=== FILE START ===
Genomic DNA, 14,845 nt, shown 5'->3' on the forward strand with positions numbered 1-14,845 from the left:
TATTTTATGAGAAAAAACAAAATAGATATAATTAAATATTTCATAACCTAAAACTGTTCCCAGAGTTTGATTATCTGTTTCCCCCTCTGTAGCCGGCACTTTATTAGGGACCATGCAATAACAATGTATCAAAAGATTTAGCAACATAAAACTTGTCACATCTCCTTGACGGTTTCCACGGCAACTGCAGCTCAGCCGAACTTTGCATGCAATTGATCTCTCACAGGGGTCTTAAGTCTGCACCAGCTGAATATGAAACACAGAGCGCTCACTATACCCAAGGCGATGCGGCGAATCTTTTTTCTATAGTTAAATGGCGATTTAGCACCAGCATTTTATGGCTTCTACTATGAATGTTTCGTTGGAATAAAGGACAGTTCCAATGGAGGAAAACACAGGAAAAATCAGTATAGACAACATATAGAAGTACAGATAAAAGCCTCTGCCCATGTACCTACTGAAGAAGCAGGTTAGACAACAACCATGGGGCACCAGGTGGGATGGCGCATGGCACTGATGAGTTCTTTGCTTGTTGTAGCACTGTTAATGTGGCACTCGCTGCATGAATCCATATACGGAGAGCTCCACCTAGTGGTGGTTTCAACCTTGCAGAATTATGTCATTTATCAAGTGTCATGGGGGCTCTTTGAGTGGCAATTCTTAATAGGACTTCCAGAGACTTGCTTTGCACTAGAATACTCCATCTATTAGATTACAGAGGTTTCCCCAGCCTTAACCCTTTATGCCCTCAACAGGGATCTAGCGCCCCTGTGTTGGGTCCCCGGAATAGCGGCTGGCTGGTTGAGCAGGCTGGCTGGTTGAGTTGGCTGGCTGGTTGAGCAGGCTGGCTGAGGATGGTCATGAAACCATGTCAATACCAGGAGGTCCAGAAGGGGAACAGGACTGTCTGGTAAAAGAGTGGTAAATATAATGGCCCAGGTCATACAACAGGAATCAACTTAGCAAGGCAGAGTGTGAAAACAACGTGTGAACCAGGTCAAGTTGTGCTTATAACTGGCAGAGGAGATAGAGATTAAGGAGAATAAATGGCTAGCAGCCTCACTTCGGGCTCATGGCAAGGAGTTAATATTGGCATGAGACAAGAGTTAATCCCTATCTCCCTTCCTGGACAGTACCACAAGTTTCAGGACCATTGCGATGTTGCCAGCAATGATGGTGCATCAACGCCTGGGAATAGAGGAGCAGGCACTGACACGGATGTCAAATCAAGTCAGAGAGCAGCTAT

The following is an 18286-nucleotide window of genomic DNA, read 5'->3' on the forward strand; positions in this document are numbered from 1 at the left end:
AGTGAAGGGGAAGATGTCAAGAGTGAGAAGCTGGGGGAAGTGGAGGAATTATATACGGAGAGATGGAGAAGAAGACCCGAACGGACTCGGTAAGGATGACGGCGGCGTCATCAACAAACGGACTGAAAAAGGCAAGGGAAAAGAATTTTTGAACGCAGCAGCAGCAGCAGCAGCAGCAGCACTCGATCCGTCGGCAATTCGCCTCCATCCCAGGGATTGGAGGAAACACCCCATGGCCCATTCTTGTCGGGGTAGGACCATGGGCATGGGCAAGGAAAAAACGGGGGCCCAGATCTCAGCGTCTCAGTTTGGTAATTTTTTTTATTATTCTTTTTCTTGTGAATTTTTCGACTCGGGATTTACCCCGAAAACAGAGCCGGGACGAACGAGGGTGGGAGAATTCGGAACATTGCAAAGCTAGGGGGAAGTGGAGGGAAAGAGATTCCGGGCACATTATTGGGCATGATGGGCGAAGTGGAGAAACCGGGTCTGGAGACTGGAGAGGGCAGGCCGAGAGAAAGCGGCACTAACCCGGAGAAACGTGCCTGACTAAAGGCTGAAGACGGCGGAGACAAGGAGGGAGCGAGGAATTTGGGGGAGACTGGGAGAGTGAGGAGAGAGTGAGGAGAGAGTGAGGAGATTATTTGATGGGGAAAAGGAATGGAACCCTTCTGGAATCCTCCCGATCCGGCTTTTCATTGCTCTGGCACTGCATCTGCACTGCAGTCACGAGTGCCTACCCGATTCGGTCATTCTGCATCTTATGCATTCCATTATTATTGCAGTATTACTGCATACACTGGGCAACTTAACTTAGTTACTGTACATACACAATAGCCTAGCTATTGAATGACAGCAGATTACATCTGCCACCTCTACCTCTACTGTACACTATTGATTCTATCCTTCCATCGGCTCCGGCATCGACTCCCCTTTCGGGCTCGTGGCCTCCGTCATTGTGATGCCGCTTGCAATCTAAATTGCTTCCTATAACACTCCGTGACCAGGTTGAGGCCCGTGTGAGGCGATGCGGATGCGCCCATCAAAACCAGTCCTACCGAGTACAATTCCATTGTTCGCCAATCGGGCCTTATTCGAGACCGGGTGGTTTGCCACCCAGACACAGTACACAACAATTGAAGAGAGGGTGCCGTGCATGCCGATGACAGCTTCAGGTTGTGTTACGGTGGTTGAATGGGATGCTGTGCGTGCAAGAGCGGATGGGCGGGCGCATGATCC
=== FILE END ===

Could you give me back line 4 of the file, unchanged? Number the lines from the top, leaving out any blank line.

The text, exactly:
AGTGAAGGGGAAGATGTCAAGAGTGAGAAGCTGGGGGAAGTGGAGGAATTATATACGGAGAGATGGAGAAGAAGACCCGAACGGACTCGGTAAGGATGACGGCGGCGTCATCAACAAACGGACTGAAAAAGGCAAGGGAAAAGAATTTTTGAACGCAGCAGCAGCAGCAGCAGCAGCAGCACTCGATCCGTCGGCAATTCGCCTCCATCCCAGGGATTGGAGGAAACACCCCATGGCCCATTCTTGTCGGGGTAGGACCATGGGCATGGGCAAGGAAAAAACGGGGGCCCAGATCTCAGCGTCTCAGTTTGGTAATTTTTTTTATTATTCTTTTTCTTGTGAATTTTTCGACTCGGGATTTACCCCGAAAACAGAGCCGGGACGAACGAGGGTGGGAGAATTCGGAACATTGCAAAGCTAGGGGGAAGTGGAGGGAAAGAGATTCCGGGCACATTATTGGGCATGATGGGCGAAGTGGAGAAACCGGGTCTGGAGACTGGAGAGGGCAGGCCGAGAGAAAGCGGCACTAACCCGGAGAAACGTGCCTGACTAAAGGCTGAAGACGGCGGAGACAAGGAGGGAGCGAGGAATTTGGGGGAGACTGGGAGAGTGAGGAGAGAGTGAGGAGAGAGTGAGGAGATTATTTGATGGGGAAAAGGAATGGAACCCTTCTGGAATCCTCCCGATCCGGCTTTTCATTGCTCTGGCACTGCATCTGCACTGCAGTCACGAGTGCCTACCCGATTCGGTCATTCTGCATCTTATGCATTCCATTATTATTGCAGTATTACTGCATACACTGGGCAACTTAACTTAGTTACTGTACATACACAATAGCCTAGCTATTGAATGACAGCAGATTACATCTGCCACCTCTACCTCTACTGTACACTATTGATTCTATCCTTCCATCGGCTCCGGCATCGACTCCCCTTTCGGGCTCGTGGCCTCCGTCATTGTGATGCCGCTTGCAATCTAAATTGCTTCCTATAACACTCCGTGACCAGGTTGAGGCCCGTGTGAGGCGATGCGGATGCGCCCATCAAAACCAGTCCTACCGAGTACAATTCCATTGTTCGCCAATCGGGCCTTATTCGAGACCGGGTGGTTTGCCACCCAGACACAGTACACAACAATTGAAGAGAGGGTGCCGTGCATGCCGATGACAGCTTCAGGTTGTGTTACGGTGGTTGAATGGGATGCTGTGCGTGCAAGAGCGGATGGGCGGGCGCATGATCC